Video: Dozens Arrested Supporting Green New Deal Outside Mitch McConnell’s Office

WASHINGTON, DC - JANUARY 09: U.S. Senate Majority Leader Sen. Mitch McConnell (R-KY) (L) returns to the U.S. Capitol from a meeting at the White House January 9, 2019 in Washington, DC. President Trump walked out of a meeting with congressional leaders at the White House negotiating border security funding …
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Capitol Hill police arrested dozens of demonstrators advocating for the Green New Deal outside of Senate Majority Leader Mitch McConnell’s (R-KY) Washington, D.C., office Monday afternoon.

According to NBC News reporter Frank Thorp, 42 protesters were taken into custody for unlawfully demonstrating in the Russell Office Building as roughly 100 people rallied in support of for the far-left proposal.

The protest, organized by Sunrise Movement, a “youth grassroots organization” that advocates political action on climate change, stormed the Kentucky Republican’s office before 11:00 a.m. local time. Several protesters held signs that read: “Mitch, Look Us In The Eyes.”

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The Hill reports the protesters presented a petition with 100,000 signatures calling for McConnell to co-sponsor that Green New Deal resolution that Rep. Alexandria Ocasio-Cortez (D-NY) and Sen. Ed Markey (D-MA) brought before the House and Senate earlier February.

“As with all Kentuckians visiting D.C., we welcomed them to the office today. It’s worth noting that two weeks before, Senator McConnell had already announced that he will be bringing the Green New Deal up for a vote in the U.S. Senate,” Stephanie Penn, a spokeswoman for the Senate Majority Leader, said in a statement to The Hill.

In a recent press conference, McConnell announced he would bring a vote on the Green New Deal resolution, but did not state exactly when it would occur.

Last month, Ocasio-Cortez and Markey unveiled their proposal to “transform” the U.S. economy with a “10-year national mobilization” to shift away from fossil fuels and replace them with renewable energy sources.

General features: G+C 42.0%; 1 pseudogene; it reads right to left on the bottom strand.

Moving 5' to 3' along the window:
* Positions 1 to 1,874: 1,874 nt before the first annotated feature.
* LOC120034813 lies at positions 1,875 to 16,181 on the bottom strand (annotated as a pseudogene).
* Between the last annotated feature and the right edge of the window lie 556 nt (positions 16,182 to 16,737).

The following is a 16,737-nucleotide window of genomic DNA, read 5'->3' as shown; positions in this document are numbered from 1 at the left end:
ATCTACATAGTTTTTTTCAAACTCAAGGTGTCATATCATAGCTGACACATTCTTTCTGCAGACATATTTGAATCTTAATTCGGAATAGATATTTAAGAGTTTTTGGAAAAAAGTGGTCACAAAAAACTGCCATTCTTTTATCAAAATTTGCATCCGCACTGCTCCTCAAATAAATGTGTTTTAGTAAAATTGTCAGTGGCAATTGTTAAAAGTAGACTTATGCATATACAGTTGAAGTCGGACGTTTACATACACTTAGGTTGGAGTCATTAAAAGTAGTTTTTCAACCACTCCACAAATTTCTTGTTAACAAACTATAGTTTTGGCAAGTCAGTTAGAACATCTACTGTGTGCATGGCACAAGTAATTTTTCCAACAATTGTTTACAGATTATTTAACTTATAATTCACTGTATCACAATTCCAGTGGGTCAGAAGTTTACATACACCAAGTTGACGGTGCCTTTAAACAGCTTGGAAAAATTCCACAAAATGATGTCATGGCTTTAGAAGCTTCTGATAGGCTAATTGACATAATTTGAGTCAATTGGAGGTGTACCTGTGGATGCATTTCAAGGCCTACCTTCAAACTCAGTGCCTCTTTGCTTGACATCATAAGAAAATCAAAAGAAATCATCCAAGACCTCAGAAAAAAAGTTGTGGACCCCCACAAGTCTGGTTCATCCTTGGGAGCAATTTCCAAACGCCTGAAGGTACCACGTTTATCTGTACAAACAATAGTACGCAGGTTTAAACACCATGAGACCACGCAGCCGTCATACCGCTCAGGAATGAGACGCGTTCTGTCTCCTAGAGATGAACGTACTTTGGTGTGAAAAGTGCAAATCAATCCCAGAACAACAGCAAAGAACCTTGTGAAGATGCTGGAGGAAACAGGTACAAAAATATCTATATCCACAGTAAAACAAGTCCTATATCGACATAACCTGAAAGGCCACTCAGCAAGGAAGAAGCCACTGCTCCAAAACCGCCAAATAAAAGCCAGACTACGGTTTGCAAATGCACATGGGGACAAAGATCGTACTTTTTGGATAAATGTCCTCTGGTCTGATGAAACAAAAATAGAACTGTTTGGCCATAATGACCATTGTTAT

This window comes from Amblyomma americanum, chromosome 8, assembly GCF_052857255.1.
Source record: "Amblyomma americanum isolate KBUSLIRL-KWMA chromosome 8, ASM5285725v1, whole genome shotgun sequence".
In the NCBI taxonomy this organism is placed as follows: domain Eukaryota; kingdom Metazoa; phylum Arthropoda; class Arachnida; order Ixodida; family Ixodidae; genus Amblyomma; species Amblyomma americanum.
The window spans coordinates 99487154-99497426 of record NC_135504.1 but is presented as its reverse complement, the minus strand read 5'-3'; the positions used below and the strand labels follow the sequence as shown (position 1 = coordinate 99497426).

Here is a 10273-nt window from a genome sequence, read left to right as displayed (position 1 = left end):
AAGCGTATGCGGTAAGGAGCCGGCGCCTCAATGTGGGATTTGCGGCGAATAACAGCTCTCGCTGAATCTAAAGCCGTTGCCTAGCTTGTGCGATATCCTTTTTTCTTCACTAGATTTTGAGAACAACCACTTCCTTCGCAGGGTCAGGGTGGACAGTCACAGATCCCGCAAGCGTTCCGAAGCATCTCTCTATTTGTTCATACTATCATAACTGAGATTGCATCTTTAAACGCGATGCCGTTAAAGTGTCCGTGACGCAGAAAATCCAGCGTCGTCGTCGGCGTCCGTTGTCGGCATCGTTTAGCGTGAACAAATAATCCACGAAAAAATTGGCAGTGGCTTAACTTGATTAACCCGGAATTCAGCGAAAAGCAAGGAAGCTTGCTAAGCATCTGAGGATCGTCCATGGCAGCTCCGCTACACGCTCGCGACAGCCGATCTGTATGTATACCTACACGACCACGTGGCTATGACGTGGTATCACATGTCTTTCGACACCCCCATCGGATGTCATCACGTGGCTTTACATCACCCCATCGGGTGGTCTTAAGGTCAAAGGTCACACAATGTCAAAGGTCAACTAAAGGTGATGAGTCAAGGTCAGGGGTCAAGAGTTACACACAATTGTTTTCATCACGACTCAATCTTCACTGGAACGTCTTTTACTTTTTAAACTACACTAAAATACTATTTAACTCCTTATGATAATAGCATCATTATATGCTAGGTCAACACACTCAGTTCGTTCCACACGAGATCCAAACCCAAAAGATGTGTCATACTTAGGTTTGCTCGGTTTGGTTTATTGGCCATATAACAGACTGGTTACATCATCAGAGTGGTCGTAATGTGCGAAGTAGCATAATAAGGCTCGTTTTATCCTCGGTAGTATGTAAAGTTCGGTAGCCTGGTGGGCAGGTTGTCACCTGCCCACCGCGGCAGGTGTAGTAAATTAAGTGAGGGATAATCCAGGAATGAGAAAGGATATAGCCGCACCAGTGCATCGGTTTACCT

An outline and FAQ for the proposal detailed eyebrow-raising goals, which included eliminating the necessity of air travel and “economic security to citizens unable or unwilling to work.” Ocasio-Cortez came under fire for claiming its FAQ, which was sent to NPR and other news outlets, is separate from the Green New Deal’s policy goals.

Several Democrat presidential contenders, including Sens. Kamala Harris (D-CA), Elizabeth Warren (D-MA), and Cory Booker (D-NJ) have voiced support for the plan. At a recent campaign stop in Iowa, Booker compared the proposal to fighting Nazis. “We have to deal with this. Our planet is in peril, and we need to be bold. It’s one of the reasons I signed on to the resolution. I co-sponsored the resolution for the Green New Deal,” he told supporters. “There’s a lot of people blowing back on the Green New Deal. They’re going, ‘Oh, it’s impractical, oh it’s too expensive, oh it’s all of this.’ If we used to govern our dreams that way, we would have never gone to the moon.”

Yet, not all Democrats are thrilled about the Green New Deal proposal, which an analysis released via Bloomberg Monday estimated would cost an eye-watering $93 trillion. Appearing on MSNBC’s Morning Joe this morning, former Virginia Gov. Terry McAullife said the proposal was “unrealistic.”

In an opinion-editorial for New York Magazine, left-wing pundit Jonathan Chait wrote that the Green New Deal isn’t “remotely” attainable and warned it could have far-reaching ramifications for Democrats if taken seriously. “The Green New Deal is a document that defines the party’s entire domestic agenda. Turning that over to a member of Congress who’s been in elected office for a few weeks and whose views are a radical outlier within the party was a bad idea, and not only because of the FAQ debacle,” Chait said.

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